TFE Hotels has taken the covers off the new Vibe Hotel Hobart ahead of its scheduled opening in November for a sneak peek at the local immersion and Tasmanian flair which will form a key part of the guest experience.
Situated close to the city’s harbourfront, the 142-room Argyle Street hotel sits within a 15-storey edifice dating back to Hobart’s colonial times and features floor-to-ceiling windows peppered with random vertical panels and colourful artistic fins. In a sign of the changing times of the city’s urbanity, the hotel will form part of Hobart’s first mixed-use development, with residential and retail to feature on the lower and street levels.
Elements from Hobart’s convict history sit around the hotel, reflected not just in the age of the site itself but in its distinct period artworks. The lobby will include a period column of handmade convict bricks, still bearing their thumbprints, on one side of a log fireplace. A variety of art deco trimmings include green marble and brass trimmings leading to ‘The Belvedere’, the hotel’s fine-dining restaurant which will serve up local flavours in a ‘paddock-to-plate’ seasonal menu.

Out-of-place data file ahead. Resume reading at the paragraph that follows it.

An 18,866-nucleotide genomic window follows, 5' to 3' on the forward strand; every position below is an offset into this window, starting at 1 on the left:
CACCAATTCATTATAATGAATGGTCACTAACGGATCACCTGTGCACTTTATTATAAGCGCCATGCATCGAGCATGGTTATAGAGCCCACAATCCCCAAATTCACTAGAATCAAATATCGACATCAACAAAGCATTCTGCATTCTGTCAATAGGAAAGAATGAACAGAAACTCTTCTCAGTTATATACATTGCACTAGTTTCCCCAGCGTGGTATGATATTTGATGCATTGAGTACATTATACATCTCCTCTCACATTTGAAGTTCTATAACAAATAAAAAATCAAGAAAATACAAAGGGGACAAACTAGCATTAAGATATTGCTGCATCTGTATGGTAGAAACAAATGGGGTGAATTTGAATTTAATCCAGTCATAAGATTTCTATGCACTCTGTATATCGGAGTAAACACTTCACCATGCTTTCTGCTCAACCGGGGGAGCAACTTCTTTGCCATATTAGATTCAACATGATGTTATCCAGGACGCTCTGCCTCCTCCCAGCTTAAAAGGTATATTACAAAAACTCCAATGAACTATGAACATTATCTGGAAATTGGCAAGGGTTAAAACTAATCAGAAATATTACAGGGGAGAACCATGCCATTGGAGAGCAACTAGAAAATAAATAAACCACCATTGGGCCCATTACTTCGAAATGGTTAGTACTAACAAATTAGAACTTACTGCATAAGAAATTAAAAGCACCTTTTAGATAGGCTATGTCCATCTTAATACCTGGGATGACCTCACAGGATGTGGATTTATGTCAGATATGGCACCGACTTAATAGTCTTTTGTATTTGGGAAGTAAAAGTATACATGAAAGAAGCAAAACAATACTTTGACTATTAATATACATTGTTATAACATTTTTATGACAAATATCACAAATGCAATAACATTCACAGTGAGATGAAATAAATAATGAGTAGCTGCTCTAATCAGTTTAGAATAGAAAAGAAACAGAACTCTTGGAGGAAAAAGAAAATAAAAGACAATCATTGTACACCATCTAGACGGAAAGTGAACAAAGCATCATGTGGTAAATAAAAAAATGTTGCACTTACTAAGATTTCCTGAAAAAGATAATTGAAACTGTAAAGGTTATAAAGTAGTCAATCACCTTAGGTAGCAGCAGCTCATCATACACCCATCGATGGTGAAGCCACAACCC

Outside the hotel in the drop-off laneway, the site’s history is further exhibited through metal panels, one of which features a sketch of Hobart circa 1800s.
Vibe Hobart marks the debut of the brand in Tasmania and follows the announcement this week of the October opening of Vibe Perth Subiaco, which will welcome guests around a month earlier than its Tasmanian counterpart.
TFE Hotels Area General Manager, Stephen Moore, said the various emotive and historical designs around the hotel will showcase everything that is great about Hobart.
“There’s a powerful sense of arrival as soon you walk in,” he said. The WOW-factor of a full-service hotel that will never leave guests questioning where they are. This is Tasmania at every touch point.”
Vibe Hobart owner and developer, Annalisa Doedens, said the second reason the hotel sets a precedent as a locally immersive destination stems from the fact it breathes new life into the city’s past, reinvigorating memories otherwise lost to history.
“An archaeological survey of the site had to be done and we soon realised it was the location of Hobart’s very earliest homesteads,” she said.
The CBD plot is located 20 metres from the banks of the now subterranean Hobart Rivulet, which, until the 1860s, provided the main source of fresh water to the original colonial settlement. Today, intrepid wanderers can venture into the city’s underbelly on a 2km Hobart Rivulet Walk.